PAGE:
In still another aspect, the invention includes a computer-assisted method for retrieving one or more selected texts from a library of documents. The method involves, first, processing a user-input search query composed of a sentence, sentence fragment or word list containing non-generic words representing the content of the text to be retrieved, and a specified document title and length value which specifies a given length of text following said title in a document. There is then accessed a database containing (1) a word records table composed of (1a) non-generic words contained in the library documents and (1b) for each word in the table, a list of identifiers of texts in the documents containing that word, and (2) a document text table containing texts in the library documents and associated text identifiers, to identify those texts in the library having the highest word-match scores with the search query, based on pre-assigned word-match values for the non-generic words in the query, and which are within the specified length value following the specified title in the documents. The texts so identified are displayed to the user.

The specified length value may indicate a given number of paragraphs following the specified title in a document.

In still another aspect the invention includes a database system for work-product retrieval. The system is designed to store archived documents in database form, mine the database for information, and provide access to the documents, and to the mined information, for system users.

These and other objects and features of the invention will become more fully apparent when the following detailed description of the invention is read in conjunction with the accompanying drawings.

BRIEF DESCRIPTION OF THE DRAWINGS

FIG. 1 shows the components for document management and retrieval in the system of the invention;

FIG. 2 illustrates the construction of the doc-type and library databases in practicing the invention;

FIG. 3 shows, in flow diagram form, operations of the system for processing a document into database form in the invention;

FIG. 4 is a flow diagram of steps for processing a document into a text-information table in a database;

FIG. 5 is a flow diagram of steps for processing text in a document to produce processed text;

FIG. 6 is a flow diagram of steps for processing a document into a word-records table in a database;

FIGS. 7A and 7B are flow diagrams of operations carried out by the library search module of the invention in retrieving desired text material from each document in a library of documents, in accordance with one aspect of the invention (7A), or from a section of each document in the library (7B);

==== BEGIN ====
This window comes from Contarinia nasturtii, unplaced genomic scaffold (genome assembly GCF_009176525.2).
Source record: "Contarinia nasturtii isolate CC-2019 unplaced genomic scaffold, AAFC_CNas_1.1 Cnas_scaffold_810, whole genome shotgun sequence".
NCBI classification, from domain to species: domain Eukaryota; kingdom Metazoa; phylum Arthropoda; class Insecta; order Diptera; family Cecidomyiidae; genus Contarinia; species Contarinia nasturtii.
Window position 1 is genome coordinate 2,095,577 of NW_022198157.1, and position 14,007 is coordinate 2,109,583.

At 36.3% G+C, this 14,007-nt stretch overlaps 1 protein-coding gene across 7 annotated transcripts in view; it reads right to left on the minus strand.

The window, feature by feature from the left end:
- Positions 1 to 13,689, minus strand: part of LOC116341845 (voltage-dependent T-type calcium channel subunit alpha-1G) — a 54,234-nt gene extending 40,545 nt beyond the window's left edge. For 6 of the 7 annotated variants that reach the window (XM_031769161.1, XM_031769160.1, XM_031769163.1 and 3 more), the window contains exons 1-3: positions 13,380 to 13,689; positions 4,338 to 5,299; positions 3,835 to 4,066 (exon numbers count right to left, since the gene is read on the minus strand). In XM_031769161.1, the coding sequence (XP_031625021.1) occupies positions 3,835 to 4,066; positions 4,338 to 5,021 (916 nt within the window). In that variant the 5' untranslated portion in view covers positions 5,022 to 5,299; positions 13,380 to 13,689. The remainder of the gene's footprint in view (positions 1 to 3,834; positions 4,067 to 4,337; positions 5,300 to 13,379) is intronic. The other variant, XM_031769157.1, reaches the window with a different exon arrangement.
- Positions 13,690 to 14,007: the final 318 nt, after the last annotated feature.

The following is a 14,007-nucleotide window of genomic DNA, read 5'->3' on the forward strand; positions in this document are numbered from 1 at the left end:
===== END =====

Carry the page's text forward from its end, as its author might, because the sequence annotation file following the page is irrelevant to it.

FIG. 8 is a flow diagram of operations carried out in ranking a text by word match score;

FIG. 9 shows steps in a refined search to retrieve stored text material, in accordance with one aspect of the invention;

FIG. 10 illustrates steps in a data mining operation of the system in creating a citation-information database table;

FIG. 11 illustrates steps in a data mining operation of the system in creating a word-records database able from the citation-information database table of FIG. 10;

FIG. 12 shows the operation of the document-type search module in the system in searching for a citation of interest;

FIG. 13 shows the operation of the document-type search module in the system in searching for user expertise;

FIG. 14 shows the operation of the document-type search module in the system in searching for a document paragraph of interest; and

FIG. 15 shows the operation of the document-type search module in the system in searching for a document of interest.

DETAILED DESCRIPTION OF THE INVENTION

A. Definitions

The term “text” will typically intend a plurality of sentences, and typically will indicate a single paragraph contained in a written work, but may also include a portion of a paragraph, multiple adjacent paragraphs, or an entire document.

A “paragraph” refers to its usual meaning of a distinct portion of written or printed material dealing with a particular idea or thought, usually beginning with an indentation, and including one or more separate sentences.

A “passage” refers to one or more paragraphs, usually connected in idea or thought, and usually part of a series of consecutive paragraphs in a written document.

A “document” refers to a self-contained, written or printed work, such as an article, patent, agreement, legal brief, book, treatise or explanatory material, such as a brochure or guide, being composed of plural paragraphs or passages.

A “section” or “category” of a document refers to a portion of a document dealing with one of the two or more subdivision of the document. As examples, a patent will include separate categories for background, examples, claims and detailed description. A scientific paper will contain separate categories for background, methods, results and discussion. A legal agreement will contain separate categories for definitions, grant, monetary obligations, termination, and so forth. A scholarly treatise may contain separate categories for introduction, methodology, results, and conclusions. Each category is typically composed of multiple paragraphs, although shorter sections, such as background or introduction may be composed of a single paragraph. In some cases, a category may refer to one or more documents have been assigned to a common class or name.